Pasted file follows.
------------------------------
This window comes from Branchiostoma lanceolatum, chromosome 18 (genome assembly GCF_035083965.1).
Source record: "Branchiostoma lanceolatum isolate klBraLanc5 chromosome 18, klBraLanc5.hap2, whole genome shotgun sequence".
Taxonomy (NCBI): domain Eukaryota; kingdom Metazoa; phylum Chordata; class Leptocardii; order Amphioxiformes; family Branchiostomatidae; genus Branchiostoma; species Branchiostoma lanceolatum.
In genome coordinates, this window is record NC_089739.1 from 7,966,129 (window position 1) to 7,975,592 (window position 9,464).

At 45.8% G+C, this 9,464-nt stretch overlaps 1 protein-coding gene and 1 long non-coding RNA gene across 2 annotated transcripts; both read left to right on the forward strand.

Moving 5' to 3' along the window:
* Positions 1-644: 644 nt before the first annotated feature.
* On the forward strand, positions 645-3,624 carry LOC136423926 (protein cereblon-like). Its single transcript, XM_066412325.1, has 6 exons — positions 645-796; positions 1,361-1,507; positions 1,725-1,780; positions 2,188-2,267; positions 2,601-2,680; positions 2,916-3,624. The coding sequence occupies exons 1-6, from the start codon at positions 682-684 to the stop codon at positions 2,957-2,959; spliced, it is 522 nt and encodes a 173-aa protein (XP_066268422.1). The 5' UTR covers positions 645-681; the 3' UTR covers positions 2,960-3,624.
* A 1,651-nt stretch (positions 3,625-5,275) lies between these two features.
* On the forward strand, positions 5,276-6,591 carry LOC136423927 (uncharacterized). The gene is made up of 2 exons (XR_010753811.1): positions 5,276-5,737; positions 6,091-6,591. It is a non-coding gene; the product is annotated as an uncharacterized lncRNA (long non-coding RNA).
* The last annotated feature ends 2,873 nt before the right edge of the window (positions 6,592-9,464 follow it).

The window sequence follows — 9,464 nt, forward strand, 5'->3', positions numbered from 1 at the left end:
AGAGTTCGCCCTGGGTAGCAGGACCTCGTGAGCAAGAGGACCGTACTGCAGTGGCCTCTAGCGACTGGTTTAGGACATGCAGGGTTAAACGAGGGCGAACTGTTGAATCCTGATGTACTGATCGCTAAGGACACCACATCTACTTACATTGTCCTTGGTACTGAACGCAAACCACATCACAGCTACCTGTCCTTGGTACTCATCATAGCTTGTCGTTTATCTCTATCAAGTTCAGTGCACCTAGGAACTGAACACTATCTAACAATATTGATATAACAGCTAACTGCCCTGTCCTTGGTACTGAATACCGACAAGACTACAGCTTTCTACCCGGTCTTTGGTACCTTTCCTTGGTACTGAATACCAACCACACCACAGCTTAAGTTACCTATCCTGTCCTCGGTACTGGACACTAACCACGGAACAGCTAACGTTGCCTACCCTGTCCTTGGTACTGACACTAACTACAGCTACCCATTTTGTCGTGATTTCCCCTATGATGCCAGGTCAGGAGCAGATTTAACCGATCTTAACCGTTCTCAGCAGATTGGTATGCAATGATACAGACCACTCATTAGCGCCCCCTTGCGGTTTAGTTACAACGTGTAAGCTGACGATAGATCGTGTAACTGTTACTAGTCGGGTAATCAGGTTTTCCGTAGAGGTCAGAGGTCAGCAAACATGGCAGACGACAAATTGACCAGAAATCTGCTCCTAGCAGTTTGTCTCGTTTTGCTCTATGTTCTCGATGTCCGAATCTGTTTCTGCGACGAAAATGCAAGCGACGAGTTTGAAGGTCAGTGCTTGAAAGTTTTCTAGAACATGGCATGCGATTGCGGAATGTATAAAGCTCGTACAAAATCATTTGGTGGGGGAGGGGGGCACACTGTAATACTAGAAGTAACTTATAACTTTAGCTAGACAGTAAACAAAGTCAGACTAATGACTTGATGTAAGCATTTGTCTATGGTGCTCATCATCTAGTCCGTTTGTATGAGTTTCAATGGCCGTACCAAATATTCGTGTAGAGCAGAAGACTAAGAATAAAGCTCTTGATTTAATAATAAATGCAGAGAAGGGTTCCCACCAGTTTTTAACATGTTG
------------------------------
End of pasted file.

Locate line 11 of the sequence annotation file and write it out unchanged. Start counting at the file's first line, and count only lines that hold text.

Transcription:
* The last annotated feature ends 2,873 nt before the right edge of the window (positions 6,592-9,464 follow it).